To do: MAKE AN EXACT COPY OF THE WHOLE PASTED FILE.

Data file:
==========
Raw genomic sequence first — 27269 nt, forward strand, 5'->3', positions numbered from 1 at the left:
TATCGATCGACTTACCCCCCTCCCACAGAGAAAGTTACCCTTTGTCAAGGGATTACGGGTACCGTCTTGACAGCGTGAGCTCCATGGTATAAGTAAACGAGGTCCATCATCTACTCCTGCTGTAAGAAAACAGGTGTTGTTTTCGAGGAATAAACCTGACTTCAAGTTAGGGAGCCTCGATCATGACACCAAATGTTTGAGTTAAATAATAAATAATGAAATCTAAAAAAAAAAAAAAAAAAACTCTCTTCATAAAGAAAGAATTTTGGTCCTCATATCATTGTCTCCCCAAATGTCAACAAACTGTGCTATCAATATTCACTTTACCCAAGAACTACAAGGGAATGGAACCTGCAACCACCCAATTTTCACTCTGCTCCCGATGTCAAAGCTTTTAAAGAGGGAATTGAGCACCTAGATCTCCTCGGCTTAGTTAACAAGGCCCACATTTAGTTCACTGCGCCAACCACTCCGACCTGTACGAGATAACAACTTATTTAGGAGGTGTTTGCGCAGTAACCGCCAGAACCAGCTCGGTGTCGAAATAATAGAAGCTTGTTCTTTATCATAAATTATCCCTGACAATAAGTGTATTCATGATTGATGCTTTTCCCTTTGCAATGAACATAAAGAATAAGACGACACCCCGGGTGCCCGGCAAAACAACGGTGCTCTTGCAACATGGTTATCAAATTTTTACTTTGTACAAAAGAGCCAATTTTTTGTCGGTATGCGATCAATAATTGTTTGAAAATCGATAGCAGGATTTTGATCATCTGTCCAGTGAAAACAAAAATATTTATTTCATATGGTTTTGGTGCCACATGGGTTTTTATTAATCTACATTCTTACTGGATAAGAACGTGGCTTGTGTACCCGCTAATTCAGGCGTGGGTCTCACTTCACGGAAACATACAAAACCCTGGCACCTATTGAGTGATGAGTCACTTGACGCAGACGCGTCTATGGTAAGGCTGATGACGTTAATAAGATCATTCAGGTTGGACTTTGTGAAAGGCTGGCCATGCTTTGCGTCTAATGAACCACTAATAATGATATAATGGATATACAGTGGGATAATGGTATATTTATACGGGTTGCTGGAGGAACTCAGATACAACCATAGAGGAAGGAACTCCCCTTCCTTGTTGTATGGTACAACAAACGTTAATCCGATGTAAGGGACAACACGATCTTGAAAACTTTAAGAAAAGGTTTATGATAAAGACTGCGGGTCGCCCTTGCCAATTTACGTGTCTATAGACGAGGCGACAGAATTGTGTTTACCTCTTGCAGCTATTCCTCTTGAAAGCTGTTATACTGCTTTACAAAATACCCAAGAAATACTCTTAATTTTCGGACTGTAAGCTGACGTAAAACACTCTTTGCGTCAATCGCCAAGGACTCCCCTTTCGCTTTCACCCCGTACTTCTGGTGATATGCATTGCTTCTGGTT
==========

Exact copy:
Raw genomic sequence first — 27269 nt, forward strand, 5'->3', positions numbered from 1 at the left:
TATCGATCGACTTACCCCCCTCCCACAGAGAAAGTTACCCTTTGTCAAGGGATTACGGGTACCGTCTTGACAGCGTGAGCTCCATGGTATAAGTAAACGAGGTCCATCATCTACTCCTGCTGTAAGAAAACAGGTGTTGTTTTCGAGGAATAAACCTGACTTCAAGTTAGGGAGCCTCGATCATGACACCAAATGTTTGAGTTAAATAATAAATAATGAAATCTAAAAAAAAAAAAAAAAAAACTCTCTTCATAAAGAAAGAATTTTGGTCCTCATATCATTGTCTCCCCAAATGTCAACAAACTGTGCTATCAATATTCACTTTACCCAAGAACTACAAGGGAATGGAACCTGCAACCACCCAATTTTCACTCTGCTCCCGATGTCAAAGCTTTTAAAGAGGGAATTGAGCACCTAGATCTCCTCGGCTTAGTTAACAAGGCCCACATTTAGTTCACTGCGCCAACCACTCCGACCTGTACGAGATAACAACTTATTTAGGAGGTGTTTGCGCAGTAACCGCCAGAACCAGCTCGGTGTCGAAATAATAGAAGCTTGTTCTTTATCATAAATTATCCCTGACAATAAGTGTATTCATGATTGATGCTTTTCCCTTTGCAATGAACATAAAGAATAAGACGACACCCCGGGTGCCCGGCAAAACAACGGTGCTCTTGCAACATGGTTATCAAATTTTTACTTTGTACAAAAGAGCCAATTTTTTGTCGGTATGCGATCAATAATTGTTTGAAAATCGATAGCAGGATTTTGATCATCTGTCCAGTGAAAACAAAAATATTTATTTCATATGGTTTTGGTGCCACATGGGTTTTTATTAATCTACATTCTTACTGGATAAGAACGTGGCTTGTGTACCCGCTAATTCAGGCGTGGGTCTCACTTCACGGAAACATACAAAACCCTGGCACCTATTGAGTGATGAGTCACTTGACGCAGACGCGTCTATGGTAAGGCTGATGACGTTAATAAGATCATTCAGGTTGGACTTTGTGAAAGGCTGGCCATGCTTTGCGTCTAATGAACCACTAATAATGATATAATGGATATACAGTGGGATAATGGTATATTTATACGGGTTGCTGGAGGAACTCAGATACAACCATAGAGGAAGGAACTCCCCTTCCTTGTTGTATGGTACAACAAACGTTAATCCGATGTAAGGGACAACACGATCTTGAAAACTTTAAGAAAAGGTTTATGATAAAGACTGCGGGTCGCCCTTGCCAATTTACGTGTCTATAGACGAGGCGACAGAATTGTGTTTACCTCTTGCAGCTATTCCTCTTGAAAGCTGTTATACTGCTTTACAAAATACCCAAGAAATACTCTTAATTTTCGGACTGTAAGCTGACGTAAAACACTCTTTGCGTCAATCGCCAAGGACTCCCCTTTCGCTTTCACCCCGTACTTCTGGTGATATGCATTGCTTCTGGTT